Meaning of “predictable” in the English Dictionary

"predictable" in British English

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predictableadjective

uk /prɪˈdɪk.tə.bəl/ us /prɪˈdɪk.tə.bəl/

B2 Something that is predictable happens in a way or at a time that you know about before it happens:

Comets appear at predictable times.
Opposite

disapproving happening or behaving in a way that you expect and not unusual or interesting:

The ending to the film was just so predictable.

More examples

  • a predictable plot line
  • The film's plot is predictable and the acting is mediocre.
  • The film has a boringly predictable ending.
  • He's so predictable!
  • It was a fairly predictable result.

(Definition of “predictable” from the Cambridge Advanced Learner’s Dictionary & Thesaurus © Cambridge University Press)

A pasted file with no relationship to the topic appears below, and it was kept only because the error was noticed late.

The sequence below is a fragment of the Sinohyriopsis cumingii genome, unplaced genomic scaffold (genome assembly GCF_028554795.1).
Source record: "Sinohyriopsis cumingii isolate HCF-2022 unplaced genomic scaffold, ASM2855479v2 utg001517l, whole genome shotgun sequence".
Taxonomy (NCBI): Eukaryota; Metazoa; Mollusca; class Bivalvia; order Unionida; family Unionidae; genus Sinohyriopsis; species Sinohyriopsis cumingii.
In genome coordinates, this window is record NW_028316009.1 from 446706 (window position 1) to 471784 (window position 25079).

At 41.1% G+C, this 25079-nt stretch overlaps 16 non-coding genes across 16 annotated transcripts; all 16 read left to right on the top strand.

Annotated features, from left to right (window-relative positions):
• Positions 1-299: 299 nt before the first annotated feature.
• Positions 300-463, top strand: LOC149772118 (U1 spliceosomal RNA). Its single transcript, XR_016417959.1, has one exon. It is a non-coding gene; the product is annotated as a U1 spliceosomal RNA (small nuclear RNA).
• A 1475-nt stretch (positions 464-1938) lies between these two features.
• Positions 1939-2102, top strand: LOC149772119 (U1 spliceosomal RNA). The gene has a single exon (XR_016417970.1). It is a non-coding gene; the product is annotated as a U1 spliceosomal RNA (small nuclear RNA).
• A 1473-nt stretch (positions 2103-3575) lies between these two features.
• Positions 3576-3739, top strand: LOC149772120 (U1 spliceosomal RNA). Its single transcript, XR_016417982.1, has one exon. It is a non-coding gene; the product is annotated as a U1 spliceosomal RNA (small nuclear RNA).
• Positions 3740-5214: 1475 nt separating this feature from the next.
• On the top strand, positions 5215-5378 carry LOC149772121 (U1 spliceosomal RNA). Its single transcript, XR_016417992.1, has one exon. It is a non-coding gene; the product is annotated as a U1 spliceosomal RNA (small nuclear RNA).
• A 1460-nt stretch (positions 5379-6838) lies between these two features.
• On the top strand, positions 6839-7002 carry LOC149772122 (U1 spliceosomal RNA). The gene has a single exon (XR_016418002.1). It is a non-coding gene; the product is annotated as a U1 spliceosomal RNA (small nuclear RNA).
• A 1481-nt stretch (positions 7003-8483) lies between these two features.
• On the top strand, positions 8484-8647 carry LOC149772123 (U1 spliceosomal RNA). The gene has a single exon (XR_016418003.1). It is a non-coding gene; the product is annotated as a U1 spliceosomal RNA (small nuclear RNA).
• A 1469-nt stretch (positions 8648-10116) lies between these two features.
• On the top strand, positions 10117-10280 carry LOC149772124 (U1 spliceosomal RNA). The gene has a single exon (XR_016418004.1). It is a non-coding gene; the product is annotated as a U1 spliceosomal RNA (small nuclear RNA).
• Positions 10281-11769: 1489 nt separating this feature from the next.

"predictable" in American English

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predictableadjective

us /prɪˈdɪk·tə·bəl/

acting or happening in a way that is expected:

Comets usually appear at predictable times.
She’s so predictable – she always wants to go to the same old restaurant.
predictability
noun [ U ] /prɪˌdɪk·təˈbɪl·ət̬·i/

Can the predictability of these results be improved?
predictably
adverb us /prɪˈdɪk·tə·bli/

Predictably, the movie was a hit.

(Definition of “predictable” from the Cambridge Academic Content Dictionary © Cambridge University Press)

"predictable" in Business English

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predictableadjective

uk /prɪˈdɪktəbl/ us

happening as or when expected:

Bonds are attractive for investors seeking predictable returns on their investments.
predictably
adverb

The supermarket announced another predictably strong performance.

(Definition of “predictable” from the Cambridge Business English Dictionary © Cambridge University Press)